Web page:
Archive for the ‘CD Review’ Category

The Creation: Action Painting

Saturday, March 18th, 2017

The Creation gets their due with deluxe box set

Many U.S. listeners were first introduced to the Creation via the inclusion of their debut single, “Making Time,” in the film Rushmore. It was a canny selection, harboring the angst of the early Kinks and Who, but without the familiarity that’s turned their viscerality into a nostalgic echo. Fans have been serviced by reissues and compilations, but never before a comprehensive box set of their mid-60s glory. Numero fills the void with this 2-CD, 46-track collection, served up with a hard-covered 80-page booklet of photographs, ephemera, label and sleeve reproductions, liner notes by Dean Rudland and detailed session notes by Alec Palao.

Like many bands of the beat era, a complete catalog of the Creation’s releases includes singles, albums, mono and stereo mixes, versions prepared for foreign markets, and sundry odds ‘n’ sods. Numero collects all of this, starting with the original mono masters on disc one and four (of the original eight) mono sides by the pre-Creation Mark Four kicking off disc two. The bulk of disc two is taken up by new stereo mixes created for this set by Alec Palao (and approved by original producer Shel Talmy), along with previously unissued backing tracks for “Making Time” and “How Does It Feel to Feel,” and an unedited cut of “Sylvette.”

The stereo mixes maintain a surprising amount of the original recordings’ punch. To be sure, there’s alchemy in the mono sides, but the guitar, bass, drums and vocals are each so individually driven that the stereo mixes don’t drain the records of their attack. And spreading out the guitar, lead and backing vocals adds welcome definition to many tracks. Even more interesting is that both in mono and stereo, producer Shel Talmy’s distinctive style – particularly in recording the drums and the presence of Nicky Hopkins on piano – puts these tracks in a sonic league with the early sides he made with the Who.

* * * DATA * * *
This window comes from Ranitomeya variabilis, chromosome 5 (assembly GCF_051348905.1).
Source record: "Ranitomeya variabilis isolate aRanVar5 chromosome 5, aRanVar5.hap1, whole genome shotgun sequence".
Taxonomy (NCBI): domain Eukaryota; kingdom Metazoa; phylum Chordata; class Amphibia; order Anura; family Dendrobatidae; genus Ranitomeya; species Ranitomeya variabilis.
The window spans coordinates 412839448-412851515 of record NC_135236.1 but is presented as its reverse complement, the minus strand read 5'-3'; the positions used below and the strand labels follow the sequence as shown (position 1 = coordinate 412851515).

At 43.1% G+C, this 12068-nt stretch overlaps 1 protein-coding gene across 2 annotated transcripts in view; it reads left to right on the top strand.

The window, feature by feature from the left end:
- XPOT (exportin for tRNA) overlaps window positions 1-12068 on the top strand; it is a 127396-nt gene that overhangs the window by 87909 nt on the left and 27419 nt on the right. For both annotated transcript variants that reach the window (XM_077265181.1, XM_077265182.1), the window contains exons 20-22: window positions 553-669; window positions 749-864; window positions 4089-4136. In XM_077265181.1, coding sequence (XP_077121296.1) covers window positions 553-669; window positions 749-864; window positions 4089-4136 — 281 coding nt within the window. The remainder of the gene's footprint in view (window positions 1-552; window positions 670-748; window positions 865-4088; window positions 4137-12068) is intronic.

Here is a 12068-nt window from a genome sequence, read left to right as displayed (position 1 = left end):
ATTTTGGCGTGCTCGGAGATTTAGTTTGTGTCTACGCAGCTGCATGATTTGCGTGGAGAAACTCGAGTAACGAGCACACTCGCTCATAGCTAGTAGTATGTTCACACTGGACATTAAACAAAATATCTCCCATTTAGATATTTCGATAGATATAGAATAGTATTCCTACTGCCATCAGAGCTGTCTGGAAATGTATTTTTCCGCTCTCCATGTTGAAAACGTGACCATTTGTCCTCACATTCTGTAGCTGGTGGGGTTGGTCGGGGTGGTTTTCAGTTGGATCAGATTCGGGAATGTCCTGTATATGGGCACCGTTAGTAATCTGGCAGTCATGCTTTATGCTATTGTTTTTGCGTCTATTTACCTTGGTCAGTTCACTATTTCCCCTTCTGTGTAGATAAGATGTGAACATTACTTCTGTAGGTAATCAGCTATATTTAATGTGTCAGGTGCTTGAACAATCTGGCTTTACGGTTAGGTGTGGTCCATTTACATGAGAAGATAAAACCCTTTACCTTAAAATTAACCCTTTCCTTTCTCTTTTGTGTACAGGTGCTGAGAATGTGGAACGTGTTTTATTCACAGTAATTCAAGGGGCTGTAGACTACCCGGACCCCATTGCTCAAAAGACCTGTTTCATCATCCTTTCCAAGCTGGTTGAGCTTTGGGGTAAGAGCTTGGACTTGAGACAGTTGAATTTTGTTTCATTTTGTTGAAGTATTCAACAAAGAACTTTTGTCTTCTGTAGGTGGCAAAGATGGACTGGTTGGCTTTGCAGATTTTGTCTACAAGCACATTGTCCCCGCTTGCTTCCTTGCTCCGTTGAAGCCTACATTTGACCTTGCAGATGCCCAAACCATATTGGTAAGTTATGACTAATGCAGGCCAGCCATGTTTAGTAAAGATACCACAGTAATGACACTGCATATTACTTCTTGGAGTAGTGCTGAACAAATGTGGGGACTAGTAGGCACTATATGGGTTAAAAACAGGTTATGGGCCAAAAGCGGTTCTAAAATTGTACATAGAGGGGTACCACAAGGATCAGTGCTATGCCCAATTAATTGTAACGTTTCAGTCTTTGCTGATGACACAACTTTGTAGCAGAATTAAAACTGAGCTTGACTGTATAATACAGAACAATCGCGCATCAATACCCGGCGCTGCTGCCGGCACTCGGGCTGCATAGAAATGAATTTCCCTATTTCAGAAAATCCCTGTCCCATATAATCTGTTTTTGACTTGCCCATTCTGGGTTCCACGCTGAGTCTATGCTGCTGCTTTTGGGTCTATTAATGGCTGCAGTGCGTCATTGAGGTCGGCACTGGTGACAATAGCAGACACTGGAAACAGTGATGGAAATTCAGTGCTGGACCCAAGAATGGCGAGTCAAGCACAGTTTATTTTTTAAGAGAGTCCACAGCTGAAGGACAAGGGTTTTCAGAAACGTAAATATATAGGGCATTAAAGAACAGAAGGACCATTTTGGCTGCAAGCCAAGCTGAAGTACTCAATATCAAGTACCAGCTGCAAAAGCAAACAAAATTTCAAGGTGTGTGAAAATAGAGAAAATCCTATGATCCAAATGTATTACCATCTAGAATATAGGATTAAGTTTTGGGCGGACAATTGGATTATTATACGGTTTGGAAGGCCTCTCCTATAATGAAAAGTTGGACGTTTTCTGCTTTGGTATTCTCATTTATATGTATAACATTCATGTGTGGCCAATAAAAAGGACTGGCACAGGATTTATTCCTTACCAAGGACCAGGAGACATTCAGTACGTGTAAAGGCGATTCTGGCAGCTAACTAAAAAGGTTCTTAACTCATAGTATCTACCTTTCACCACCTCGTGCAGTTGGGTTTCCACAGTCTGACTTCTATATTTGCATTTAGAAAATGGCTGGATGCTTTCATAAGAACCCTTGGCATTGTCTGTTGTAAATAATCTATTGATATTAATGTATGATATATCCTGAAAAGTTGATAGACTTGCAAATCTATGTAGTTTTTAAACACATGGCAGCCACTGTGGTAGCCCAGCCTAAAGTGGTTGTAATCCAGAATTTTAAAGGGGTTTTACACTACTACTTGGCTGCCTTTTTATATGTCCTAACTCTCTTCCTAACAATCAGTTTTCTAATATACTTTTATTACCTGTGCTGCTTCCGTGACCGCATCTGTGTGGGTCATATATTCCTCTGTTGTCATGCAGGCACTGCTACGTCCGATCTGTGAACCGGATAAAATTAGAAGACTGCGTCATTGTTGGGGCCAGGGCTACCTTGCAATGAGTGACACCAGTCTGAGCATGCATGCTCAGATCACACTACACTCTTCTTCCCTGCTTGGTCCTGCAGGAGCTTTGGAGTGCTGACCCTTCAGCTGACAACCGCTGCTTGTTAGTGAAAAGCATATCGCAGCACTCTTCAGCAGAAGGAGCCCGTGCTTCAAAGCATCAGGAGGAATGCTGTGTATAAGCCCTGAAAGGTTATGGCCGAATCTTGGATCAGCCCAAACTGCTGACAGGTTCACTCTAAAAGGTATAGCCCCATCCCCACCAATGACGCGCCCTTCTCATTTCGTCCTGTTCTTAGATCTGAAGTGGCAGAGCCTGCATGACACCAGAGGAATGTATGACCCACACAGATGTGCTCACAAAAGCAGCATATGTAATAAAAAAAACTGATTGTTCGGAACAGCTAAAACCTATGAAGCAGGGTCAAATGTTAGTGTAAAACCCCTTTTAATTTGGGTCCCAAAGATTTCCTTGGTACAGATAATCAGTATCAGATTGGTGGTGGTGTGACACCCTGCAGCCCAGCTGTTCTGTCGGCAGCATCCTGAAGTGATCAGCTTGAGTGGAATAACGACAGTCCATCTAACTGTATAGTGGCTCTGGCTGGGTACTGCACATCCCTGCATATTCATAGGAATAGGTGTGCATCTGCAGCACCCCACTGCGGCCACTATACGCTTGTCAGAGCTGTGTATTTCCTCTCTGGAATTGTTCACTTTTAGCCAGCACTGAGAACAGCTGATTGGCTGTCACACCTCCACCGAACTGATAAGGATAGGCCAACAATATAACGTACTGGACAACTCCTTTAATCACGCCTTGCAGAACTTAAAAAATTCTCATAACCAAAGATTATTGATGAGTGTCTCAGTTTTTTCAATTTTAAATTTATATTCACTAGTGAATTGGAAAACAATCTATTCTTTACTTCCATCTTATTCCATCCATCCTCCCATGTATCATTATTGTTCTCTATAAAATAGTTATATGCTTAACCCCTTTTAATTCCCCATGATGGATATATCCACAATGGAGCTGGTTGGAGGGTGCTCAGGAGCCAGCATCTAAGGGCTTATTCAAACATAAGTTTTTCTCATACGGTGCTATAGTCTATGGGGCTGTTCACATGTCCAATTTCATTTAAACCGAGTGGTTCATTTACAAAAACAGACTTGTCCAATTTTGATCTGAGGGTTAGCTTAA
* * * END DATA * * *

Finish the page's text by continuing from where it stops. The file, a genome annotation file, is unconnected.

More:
The earliest Mark Four singles (unfortunately not included here) featured cover songs, but by 1965 the group was recording original material that had the blues base of the Yardbirds with the garage attitude of Mouse & The Traps and the Shadows of Knight. The B-side “I’m Leaving” finds Eddie Phillips wringing truly original sounds from his guitar as the drums vamp a modified Bo Diddley beat for a then-generous 3:32 running time. It was a sign of what was to come, as the group’s 1966 debut as the Creation sported what many believe to be the first use of a bowed guitar.

Eddie Phillips departed in late 1967, but with vault material still being released, and tours still being offered, the band soldiered on into 1968. They added Ron Wood in between his time with the Birds and the Jeff Beck Group, and he played on a handful of singles that started with “Midway Down” and its flip, “The Girls Are Naked.” Some iteration of the group (exactly which is a subject of discussion in Palao’s session notes) recorded posthumously released covers of Larry Williams’ “Bony Moronie” and Cannonball Adderley’s “Mercy, Mercy, Mercy,” and the group’s final single, “For All That I Am” garnered little attention in its Germany-only release.

At well over two hours of music, Numero’s set provides a definitive recitation of the Creation’s original mono run, a worth-hearing restatement in stereo, and the odds ‘n’ sods that mark a spelunking of the vault. The book is rendered in microscopic print, but it’s worth digging out a magnifying glass to read Palao’s meticulous recording and mixing notes. The reproduced photos, correspondence, labels, picture sleeves and tape boxes perfectly complement this salute to a band whose commercial fortunes never rose to the level of their musical and stage artistry. [©2017 Hyperbolium]

Vic Damone: The Lively Ones

Monday, March 13th, 2017

Superb vocalist backed by sizzling Billy May charts

With Frank Sinatra having decamped to start his Reprise label, his former label, Capitol, signed the next best thing, Vic Damone. The Brooklyn-born Damone had the same working class roots as Sinatra, and after getting his first break on Arthur Godfrey’s talent show in the late ‘40s, he signed with Mercury. Damone had several hits with Mercury, as well as subsequently with Columbia, but in 1961 he began a five-year run on Capitol. This third long-player for Capitol, released in 1962, was also Damone’s second to pair him with arranger Billy May. The latter had worked with Sinatra in the late ‘50s on the seminal Come Fly with Me and Grammy-winning Come Dance with Me, and paired again with Sinatra for two more titles in 1961.